Questions You Should Always Ask Your Doctor
Your doctor appointments should never be one-sided conversations, but unfortunately, many are.
In reality, you should be asking the doctor almost as many questions as they ask you. But thanks to everything from a doctor’s rushed demeanor to a patient’s lack of information about what exactly to ask, many patients leave their appointments confused and frustrated.
The next time you have a doctor’s appointment, read this handy list so that you’re in a better position to get what you want out of your visit. If it helps, you can even print it out and bring it with you to your appointment.
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Now, of course, many of these questions can be tailored and shaped to your appropriate needs. If you’re visit is for an annual checkup, and your doctor is telling you then everything seems normal and ordering routine blood work, then your questions will probably be more focused on asking about when you can receive your test results, if there are any other exams you will need in the near future, if there are any recommended changes to your general lifestyle habits, etc.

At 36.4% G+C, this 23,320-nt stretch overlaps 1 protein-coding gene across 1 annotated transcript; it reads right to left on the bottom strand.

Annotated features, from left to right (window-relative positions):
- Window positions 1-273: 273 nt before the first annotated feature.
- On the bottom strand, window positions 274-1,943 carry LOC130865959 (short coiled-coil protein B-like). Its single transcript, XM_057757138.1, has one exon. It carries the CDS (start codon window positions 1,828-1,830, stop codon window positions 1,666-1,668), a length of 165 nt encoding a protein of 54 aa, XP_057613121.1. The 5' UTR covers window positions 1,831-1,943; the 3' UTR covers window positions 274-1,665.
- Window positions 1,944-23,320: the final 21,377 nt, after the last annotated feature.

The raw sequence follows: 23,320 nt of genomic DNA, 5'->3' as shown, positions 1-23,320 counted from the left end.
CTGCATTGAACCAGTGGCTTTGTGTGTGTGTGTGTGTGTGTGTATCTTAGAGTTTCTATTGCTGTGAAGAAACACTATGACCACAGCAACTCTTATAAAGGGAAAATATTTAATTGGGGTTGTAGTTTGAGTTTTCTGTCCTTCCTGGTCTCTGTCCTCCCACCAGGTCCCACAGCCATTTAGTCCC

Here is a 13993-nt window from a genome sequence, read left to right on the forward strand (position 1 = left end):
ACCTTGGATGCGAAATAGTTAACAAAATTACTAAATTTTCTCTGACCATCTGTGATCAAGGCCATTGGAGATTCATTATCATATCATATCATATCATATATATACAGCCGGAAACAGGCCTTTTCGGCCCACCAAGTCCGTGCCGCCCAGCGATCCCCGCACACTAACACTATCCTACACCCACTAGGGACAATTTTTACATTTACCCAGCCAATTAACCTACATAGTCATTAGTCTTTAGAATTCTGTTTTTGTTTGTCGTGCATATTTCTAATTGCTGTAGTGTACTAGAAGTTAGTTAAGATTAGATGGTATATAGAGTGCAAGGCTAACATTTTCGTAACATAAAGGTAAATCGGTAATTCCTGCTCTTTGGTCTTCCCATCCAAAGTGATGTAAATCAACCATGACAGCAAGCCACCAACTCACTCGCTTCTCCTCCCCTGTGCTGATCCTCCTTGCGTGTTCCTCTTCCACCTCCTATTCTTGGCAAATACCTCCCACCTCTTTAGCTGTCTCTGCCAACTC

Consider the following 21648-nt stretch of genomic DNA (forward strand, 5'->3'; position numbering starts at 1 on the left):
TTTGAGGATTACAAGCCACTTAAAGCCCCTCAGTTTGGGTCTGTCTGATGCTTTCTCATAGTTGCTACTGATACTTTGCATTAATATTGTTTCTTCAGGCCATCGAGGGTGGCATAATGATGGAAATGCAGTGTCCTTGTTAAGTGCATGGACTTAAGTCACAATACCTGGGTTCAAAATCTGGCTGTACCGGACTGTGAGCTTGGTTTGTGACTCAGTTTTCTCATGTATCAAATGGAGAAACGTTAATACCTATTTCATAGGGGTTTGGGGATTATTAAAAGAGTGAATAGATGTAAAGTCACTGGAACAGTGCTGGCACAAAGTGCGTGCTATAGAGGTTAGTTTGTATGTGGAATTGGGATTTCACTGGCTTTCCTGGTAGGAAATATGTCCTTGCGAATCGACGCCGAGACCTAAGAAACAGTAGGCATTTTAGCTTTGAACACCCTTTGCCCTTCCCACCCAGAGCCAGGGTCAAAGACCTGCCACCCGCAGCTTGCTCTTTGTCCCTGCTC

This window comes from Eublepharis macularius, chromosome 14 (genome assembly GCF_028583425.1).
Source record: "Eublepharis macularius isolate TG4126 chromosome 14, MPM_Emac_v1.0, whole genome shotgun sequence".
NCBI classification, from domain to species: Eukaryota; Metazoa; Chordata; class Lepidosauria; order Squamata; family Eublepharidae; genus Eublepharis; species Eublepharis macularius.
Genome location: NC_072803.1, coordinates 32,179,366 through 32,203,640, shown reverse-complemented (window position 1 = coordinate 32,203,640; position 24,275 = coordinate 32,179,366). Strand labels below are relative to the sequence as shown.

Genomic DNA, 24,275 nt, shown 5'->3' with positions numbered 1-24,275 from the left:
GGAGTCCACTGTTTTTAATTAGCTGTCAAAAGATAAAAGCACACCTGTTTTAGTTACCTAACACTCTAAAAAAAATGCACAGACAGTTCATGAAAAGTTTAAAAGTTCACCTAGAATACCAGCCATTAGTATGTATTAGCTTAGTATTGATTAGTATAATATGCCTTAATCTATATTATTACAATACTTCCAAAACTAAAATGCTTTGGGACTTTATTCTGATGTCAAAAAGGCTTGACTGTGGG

However, if you have a particular condition or health complaint, your questions may be much more detailed and specific. The below questions are a great foundation to help shape the dialogue you need and want to have with your doctor.
Before the visit:
- Take a list of any medications you are currently taking.
- If you have seen a particular doctor before, take your medical records with you.
During the visit:
- State your main problem first.
- Describe your symptoms.
- Describe your past experiences with the same problem.
After The Doctor Has Listened To Your Concerns, Be Sure To Ask:
- What’s wrong? What about my health can be better?
- What might happen next?
- What can I do at home?
- What are other names of the medication (or test, or procedure) you’re recommending (if applicable)?